So during these difficult times, dedicate yourself to philosophy. And I don’t only mean to read the books. Even Marcus Aurelius once remarked to himself that he should throw away the books so that he could stop being distracted. No, when I suggest that we should dedicate ourselves to philosophy I mean that we should once again return to attention, to wonder, to consideration, and to now. Pay attention to what’s really important to you, under the surface. Dig a little deeper and ask the right questions. What’s important to you? What matters? What doesn’t matter? How much of your life have you spent in meaningless quarrels? How much of your time do you spend chasing outcomes that ultimately make no tangible difference to you or the people you love? If you could do anything you wanted for the rest of your life, what would you do? How much of your life are you willing to spend in existential hell before you wake up and set your aim at learning the rules? And what makes you think that you couldn’t or shouldn’t be the hero who leads your family, your friends, or your community through these times of unprecedented anxiety? Dedicate yourself to the most important questions of life and move to a place of mental fortitude, calm, strength and reasonable caution. Like I’ve said before, the 20s is going to be no place for weak minds. Now more than ever we’re in need of reasonable voices to help more people through the sludge of modern life. Help your fellow citizens by allowing this unsavoury plate that fate has dealt us to shape you into your most powerful and aware self. In this way you’ll truly be living for yourself while simultaneously living for the entirety of the human race.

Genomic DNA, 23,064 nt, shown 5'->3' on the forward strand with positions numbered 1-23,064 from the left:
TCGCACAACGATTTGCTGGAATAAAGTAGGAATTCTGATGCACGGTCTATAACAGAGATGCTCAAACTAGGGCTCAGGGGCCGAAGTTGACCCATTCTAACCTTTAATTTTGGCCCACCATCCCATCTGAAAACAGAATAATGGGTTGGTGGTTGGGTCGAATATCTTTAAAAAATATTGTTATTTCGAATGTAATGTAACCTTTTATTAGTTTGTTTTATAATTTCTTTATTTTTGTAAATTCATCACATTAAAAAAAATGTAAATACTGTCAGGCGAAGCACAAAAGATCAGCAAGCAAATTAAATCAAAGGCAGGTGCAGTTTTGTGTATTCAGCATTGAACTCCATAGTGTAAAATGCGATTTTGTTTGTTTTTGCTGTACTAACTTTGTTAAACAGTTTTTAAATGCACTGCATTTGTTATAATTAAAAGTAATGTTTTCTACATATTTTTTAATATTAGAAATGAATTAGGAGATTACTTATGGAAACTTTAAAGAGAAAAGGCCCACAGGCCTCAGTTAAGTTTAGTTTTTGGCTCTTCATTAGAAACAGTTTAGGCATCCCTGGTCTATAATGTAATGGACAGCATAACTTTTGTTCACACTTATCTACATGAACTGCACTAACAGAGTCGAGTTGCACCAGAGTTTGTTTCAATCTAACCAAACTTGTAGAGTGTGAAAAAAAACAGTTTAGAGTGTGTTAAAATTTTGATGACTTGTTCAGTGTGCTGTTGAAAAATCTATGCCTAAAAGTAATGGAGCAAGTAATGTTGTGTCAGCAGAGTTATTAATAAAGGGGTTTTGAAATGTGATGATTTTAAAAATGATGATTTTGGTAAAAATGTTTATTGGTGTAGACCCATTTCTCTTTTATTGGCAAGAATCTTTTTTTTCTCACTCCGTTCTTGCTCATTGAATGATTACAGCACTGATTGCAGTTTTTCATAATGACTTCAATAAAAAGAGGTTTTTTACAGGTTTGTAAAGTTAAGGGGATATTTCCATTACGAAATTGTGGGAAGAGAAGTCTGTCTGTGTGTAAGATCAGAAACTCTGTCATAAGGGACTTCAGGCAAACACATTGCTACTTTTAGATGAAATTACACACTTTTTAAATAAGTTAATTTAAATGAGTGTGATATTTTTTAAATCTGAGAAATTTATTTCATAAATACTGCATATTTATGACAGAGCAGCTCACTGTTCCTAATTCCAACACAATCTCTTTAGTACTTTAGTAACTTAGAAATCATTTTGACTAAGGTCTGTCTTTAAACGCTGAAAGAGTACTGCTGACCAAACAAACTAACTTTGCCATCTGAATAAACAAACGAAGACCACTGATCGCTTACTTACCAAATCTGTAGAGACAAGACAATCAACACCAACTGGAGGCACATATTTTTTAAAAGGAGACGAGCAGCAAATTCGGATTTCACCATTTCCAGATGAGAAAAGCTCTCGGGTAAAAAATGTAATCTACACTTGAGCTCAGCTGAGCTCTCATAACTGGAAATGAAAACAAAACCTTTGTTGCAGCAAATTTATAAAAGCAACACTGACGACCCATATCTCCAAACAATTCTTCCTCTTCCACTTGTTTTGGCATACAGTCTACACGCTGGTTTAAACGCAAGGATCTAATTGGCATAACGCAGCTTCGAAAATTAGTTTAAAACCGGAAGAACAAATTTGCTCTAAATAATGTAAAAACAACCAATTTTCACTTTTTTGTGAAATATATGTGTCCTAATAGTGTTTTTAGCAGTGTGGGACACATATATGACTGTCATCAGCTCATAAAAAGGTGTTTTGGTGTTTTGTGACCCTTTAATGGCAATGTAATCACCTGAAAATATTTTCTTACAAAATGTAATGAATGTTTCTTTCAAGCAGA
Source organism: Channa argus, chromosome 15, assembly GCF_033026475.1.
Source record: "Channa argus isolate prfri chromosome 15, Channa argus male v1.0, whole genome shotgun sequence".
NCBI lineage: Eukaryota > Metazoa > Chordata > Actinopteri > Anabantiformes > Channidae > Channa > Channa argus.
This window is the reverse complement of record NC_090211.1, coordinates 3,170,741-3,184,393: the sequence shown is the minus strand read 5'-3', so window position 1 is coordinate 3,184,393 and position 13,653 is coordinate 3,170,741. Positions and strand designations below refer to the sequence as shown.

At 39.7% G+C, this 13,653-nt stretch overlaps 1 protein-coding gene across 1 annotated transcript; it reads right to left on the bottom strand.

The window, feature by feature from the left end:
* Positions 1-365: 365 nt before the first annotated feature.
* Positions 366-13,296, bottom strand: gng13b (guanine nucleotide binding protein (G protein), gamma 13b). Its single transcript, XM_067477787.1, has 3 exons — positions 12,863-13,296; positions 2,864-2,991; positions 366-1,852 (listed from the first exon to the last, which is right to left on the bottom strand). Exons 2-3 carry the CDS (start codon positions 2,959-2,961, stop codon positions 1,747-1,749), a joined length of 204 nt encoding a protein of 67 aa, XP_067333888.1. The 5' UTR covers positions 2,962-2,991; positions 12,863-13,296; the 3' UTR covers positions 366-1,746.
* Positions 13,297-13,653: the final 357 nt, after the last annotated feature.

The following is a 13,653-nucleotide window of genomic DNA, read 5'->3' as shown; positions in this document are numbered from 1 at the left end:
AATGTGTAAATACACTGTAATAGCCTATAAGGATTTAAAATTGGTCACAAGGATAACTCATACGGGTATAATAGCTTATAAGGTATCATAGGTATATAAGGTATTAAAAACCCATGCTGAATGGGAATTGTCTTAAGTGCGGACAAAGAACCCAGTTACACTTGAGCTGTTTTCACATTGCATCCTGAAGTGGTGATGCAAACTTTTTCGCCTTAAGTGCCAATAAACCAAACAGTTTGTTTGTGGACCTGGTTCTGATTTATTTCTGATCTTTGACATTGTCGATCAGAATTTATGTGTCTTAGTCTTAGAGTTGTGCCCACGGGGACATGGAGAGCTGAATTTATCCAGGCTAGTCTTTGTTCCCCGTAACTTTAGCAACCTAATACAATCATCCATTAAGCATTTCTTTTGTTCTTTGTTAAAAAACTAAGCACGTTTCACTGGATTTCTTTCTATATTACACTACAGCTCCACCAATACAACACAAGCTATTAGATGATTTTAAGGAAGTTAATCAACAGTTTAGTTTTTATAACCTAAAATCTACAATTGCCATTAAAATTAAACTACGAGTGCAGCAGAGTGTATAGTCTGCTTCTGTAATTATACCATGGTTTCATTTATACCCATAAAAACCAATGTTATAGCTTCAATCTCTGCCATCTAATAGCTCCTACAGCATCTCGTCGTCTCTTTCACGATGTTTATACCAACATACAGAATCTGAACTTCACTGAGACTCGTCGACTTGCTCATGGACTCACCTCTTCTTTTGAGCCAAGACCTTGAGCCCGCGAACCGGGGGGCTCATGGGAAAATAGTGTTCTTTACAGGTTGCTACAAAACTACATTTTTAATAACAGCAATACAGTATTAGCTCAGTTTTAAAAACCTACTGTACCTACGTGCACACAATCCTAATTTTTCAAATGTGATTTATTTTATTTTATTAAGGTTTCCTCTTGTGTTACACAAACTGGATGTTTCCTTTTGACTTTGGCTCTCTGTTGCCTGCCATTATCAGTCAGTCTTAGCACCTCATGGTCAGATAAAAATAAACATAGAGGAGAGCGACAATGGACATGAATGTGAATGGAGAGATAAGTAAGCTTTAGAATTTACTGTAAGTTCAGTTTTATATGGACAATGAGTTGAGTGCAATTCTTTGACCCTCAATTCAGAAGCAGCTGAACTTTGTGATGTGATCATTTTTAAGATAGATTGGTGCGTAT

SIMON J. E. DREW LINKS